None of this is to suggest that the concerns movementists raise about electoral politics are meritless. Its unquestionably true that electoral competition imposes its own logic, which can be ruinous if it totally subsumes the party’s strategic purview. We can trace the decline of many a worker’s party, at least proximately, to misguided efforts to capture middle-class votes by abandoning a politics of class antagonism. But all socialist strategising in our dismal conjuncture is the consideration of perilous alternatives. Far better for us to confront the dangers of succumbing to a narrow electoralism than the near certitude of permanent marginalisation should we choose to abstain from mainstream politics altogether.

The NUMSA moment may have come and gone. But the many elements of the broader conjuncture which produced it, and which seemed to augur a new direction for socialist politics, persist. The Alliance coalition is in the doldrums. Expecting its inevitable demise is of course a pastime of which we “independent leftists” should now be wary. But the material facts this time really are different. The state faces a fiscal crisis that President Cyril Ramaphosa has neither the wherewithal nor the institutional tools to escape from. His factional opponents preach a “radical economic transformation” that offers nothing whatsoever to workers.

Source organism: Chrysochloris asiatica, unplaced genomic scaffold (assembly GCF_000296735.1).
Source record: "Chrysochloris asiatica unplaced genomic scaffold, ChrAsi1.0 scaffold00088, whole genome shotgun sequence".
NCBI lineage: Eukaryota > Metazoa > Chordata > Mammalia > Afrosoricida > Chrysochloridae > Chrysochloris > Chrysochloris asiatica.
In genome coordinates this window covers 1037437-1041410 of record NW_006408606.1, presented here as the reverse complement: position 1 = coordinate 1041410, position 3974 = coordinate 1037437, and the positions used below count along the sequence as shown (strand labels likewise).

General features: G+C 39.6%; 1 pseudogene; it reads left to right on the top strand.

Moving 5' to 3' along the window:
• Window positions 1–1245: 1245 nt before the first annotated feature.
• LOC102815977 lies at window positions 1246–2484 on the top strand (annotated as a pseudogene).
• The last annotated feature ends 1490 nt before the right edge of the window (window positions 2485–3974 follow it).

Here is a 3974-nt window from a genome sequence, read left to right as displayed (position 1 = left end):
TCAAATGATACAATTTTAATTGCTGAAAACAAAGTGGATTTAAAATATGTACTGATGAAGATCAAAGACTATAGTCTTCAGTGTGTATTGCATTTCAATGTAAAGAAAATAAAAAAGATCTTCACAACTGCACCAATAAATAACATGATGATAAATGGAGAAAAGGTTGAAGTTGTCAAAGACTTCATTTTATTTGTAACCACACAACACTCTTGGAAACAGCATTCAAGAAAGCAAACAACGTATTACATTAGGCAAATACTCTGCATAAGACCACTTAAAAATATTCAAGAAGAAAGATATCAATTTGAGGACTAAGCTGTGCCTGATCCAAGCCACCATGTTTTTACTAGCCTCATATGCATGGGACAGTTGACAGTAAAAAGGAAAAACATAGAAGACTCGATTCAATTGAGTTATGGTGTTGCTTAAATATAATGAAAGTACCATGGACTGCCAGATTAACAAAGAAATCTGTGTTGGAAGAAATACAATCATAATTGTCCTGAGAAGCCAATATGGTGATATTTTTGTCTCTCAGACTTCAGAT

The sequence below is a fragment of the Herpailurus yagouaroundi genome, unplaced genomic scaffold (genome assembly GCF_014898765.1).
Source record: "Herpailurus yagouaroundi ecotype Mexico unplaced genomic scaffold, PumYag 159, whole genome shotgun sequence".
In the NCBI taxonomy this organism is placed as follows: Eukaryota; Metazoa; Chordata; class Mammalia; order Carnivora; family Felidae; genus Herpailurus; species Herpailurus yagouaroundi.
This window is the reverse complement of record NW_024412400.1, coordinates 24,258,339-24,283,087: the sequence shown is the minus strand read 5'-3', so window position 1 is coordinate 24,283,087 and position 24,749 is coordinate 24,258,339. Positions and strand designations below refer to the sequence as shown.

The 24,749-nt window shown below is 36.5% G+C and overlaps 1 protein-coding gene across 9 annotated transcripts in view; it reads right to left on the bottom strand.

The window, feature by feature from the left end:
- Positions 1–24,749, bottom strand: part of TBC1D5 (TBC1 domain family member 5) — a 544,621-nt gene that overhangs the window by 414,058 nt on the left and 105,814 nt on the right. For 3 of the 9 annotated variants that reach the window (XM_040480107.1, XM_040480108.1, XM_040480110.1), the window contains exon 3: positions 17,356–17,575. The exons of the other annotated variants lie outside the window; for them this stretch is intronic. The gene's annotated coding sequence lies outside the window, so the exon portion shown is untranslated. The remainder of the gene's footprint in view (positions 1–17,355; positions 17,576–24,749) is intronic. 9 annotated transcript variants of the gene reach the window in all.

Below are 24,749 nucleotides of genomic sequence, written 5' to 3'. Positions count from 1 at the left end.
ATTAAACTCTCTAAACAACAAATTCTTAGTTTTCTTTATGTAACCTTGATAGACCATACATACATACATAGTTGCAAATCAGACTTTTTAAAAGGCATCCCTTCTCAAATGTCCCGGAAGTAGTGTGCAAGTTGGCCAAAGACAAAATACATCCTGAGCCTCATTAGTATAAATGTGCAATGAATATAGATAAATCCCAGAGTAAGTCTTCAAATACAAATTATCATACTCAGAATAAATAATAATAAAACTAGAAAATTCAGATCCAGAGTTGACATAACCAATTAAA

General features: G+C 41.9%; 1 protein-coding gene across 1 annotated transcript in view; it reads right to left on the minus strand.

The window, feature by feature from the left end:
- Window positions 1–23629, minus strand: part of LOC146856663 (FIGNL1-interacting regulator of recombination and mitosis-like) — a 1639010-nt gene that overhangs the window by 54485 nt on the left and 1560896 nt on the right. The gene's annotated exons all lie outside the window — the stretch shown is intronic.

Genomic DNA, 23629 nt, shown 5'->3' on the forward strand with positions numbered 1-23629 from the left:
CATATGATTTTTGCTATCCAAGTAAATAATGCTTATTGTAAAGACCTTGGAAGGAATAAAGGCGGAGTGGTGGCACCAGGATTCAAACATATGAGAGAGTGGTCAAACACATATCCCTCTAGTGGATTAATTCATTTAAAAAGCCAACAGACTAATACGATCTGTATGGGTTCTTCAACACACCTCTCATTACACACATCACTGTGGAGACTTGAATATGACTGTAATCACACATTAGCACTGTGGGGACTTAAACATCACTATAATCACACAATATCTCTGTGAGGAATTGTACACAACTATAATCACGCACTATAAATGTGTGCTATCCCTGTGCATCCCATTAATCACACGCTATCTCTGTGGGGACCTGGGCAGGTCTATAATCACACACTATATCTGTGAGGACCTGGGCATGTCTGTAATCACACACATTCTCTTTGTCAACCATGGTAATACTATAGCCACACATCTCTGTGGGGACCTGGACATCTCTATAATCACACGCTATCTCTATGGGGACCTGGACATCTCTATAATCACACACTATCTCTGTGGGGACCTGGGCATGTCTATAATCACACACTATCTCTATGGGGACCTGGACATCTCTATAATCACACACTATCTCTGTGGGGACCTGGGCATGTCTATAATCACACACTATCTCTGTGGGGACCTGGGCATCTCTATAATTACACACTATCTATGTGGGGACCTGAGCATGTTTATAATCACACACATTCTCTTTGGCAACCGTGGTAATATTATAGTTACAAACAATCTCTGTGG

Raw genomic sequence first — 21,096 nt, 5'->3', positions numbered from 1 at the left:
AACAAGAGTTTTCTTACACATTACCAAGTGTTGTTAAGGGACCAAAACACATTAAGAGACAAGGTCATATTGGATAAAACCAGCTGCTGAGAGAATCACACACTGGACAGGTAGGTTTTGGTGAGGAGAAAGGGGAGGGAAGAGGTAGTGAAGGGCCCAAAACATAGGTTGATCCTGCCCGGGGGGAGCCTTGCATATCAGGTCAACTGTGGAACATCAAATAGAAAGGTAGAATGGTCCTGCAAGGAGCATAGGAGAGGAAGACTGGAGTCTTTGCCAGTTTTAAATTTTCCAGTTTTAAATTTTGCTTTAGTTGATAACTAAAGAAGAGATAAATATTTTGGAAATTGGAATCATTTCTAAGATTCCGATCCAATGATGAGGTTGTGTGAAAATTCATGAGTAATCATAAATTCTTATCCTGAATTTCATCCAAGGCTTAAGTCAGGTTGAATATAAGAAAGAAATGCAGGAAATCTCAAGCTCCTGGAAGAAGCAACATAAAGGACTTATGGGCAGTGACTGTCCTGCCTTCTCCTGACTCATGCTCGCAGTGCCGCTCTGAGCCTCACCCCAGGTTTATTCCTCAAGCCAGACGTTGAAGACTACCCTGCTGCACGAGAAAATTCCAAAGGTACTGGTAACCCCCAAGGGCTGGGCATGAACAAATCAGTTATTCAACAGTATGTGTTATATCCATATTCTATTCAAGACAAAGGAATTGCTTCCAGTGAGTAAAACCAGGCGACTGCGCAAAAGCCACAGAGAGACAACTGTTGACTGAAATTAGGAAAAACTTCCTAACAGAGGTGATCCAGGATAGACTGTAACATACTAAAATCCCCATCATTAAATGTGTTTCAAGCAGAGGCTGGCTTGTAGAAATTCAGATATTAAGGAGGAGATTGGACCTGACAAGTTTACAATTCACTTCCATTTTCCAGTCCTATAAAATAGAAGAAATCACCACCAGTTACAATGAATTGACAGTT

Social strains look set to keep accumulating. But assuming that any crisis they produce will automatically redound to the Left’s benefit would be folly. That will only happen if we have the political vision and the organisational capacity to ensure that class becomes the fault line of social polarisation. And for that we need to face up to the challenge of constructing a new party.

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Niall Reddy, from South Africa, is a doctoral student in sociology at New York University.

Politics

Do You Know What Is on Your Plate?

You may not know it but you’ve probably been ingesting carcinogenic, mutagenic and neurotoxic chemicals along with your ugali, sukuma wiki and kachumbari.